Robert Dollard

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Robert Dollard
Robert Dollard (South Dakota Attorney General).jpg
Frontispiece of 1906's Recollections of the Civil War and Going West to Grow Up with the Country by Robert Dollard
1st Attorney General of South Dakota
In office
1889–1893
GovernorArthur C. Mellette
Preceded byNone (position established)
Succeeded byCoe I. Crawford
Member of the South Dakota House of Representatives from the 7th District
In office
1897–1899
Serving with Christ Bangart
Preceded byJoseph Leach, J. O. Smith
Succeeded byJames H. Baskin, George B. Trumbo
Member of the South Dakota Senate from the 4th District
In office
1893–1895
Preceded byR. N. Stout
Succeeded byJames H. Stephens
Personal details
Born(1842-03-14)March 14, 1842
Fall River, Massachusetts
DiedApril 28, 1912(1912-04-28) (aged 70)
Santa Monica, California
Resting placeRose Hill Cemetery, Scotland, South Dakota
Political partyRepublican
Spouse(s)Carrie E. Dunn (m. 1875)
OccupationAttorney
Military service
AllegianceUnited States (Union)
Branch/serviceUnion Army
Years of service1861–1866
RankMajor
Unit4th Massachusetts Volunteer Militia
23rd Massachusetts Volunteer Infantry Regiment
2nd United States Colored Cavalry Regiment
Battles/warsAmerican Civil War

Robert Dollard (March 14, 1842 - April 28, 1912) was an American attorney and politician. A native of Massachusetts, he was a Union Army veteran of the American Civil War and attained the rank of major. After the war, he moved to Illinois, where he studied law and was admitted to the bar, he later moved to South Dakota and served as its first attorney general.

Early life[edit]

Dollard was born in Fall River, Massachusetts, on March 14, 1842,[1] the son of Thomas Dollard and Mary (Collyer) Dollard.[2] His mother died when he was two years old, and his father soon remarried.[2] Dollard was raised by his father and stepmother Ann, and according to an 1855 state census, his siblings included an older sister named Mary and a younger half-sister named Elisabeth.[3] Dollard was educated through the high school grades in the public schools of Fall River and Stoughton[1][3] and by the time of the 1860 federal census, Mary and Robert Dollard were living in Easton, Massachusetts, where Mary worked in a thread factory and Robert was employed as a moulder.[4]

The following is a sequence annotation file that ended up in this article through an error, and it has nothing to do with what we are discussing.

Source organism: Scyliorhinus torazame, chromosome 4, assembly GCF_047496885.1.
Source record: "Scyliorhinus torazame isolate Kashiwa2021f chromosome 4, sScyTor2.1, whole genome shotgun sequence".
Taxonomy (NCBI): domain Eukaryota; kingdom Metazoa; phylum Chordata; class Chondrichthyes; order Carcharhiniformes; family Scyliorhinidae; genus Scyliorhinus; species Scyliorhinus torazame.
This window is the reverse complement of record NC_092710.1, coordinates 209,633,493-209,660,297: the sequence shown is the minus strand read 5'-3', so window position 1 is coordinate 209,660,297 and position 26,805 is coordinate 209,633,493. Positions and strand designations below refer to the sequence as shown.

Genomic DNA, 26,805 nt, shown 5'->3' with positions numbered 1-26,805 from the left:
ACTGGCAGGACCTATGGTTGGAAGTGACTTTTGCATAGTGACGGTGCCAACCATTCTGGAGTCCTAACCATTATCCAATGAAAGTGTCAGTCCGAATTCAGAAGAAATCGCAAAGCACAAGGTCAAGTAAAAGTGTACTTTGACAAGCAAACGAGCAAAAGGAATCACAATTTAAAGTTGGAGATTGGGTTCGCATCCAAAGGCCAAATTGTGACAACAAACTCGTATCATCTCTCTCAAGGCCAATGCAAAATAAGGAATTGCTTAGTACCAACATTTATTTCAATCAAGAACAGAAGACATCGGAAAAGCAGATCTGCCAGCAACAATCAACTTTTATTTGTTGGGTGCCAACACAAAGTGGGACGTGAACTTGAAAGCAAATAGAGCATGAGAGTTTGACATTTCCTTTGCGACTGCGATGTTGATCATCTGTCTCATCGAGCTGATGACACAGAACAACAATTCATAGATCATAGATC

American Civil War[edit]

On April 16, 1861, Dollard enlisted as a private in Company B, 4th Massachusetts Volunteer Militia.[1] During the regiment's three months of Union Army service during the American Civil War, it performed garrison duty at Fort Monroe and took part in the Battle of Big Bethel; the 4th Massachusetts Volunteers were mustered out in late July, and in September Dollard returned to service when he enlisted in Company E, 23rd Massachusetts Volunteer Infantry Regiment.[1][2] He attained the rank of sergeant before receiving his commission as a second lieutenant, and he later received promotion to first lieutenant.[5] The 23rd Massachusetts was part of Burnside's North Carolina Expedition, and engagements in which Dollard took part included the battles of Roanoke Island, New Bern, and Fort Macon.[6]

Following the North Carolina expedition, the 23rd Massachusetts was part of a Union force sent to South Carolina, where it performed occupation duty before returning to North Carolina to perform occupation duty there.[7] In the summer of 1863, the 23rd Massachusetts left North Carolina and bivouacked at Fort Monroe, Virginia.[7]

Dollard left the 23rd Massachusetts in December 1863 for promotion to captain in the 2nd United States Colored Cavalry Regiment.[1][8] Battles in which Dollard was a participant included the Siege of Suffolk and Second Battle of Suffolk,[9] and the Siege of Petersburg.[10]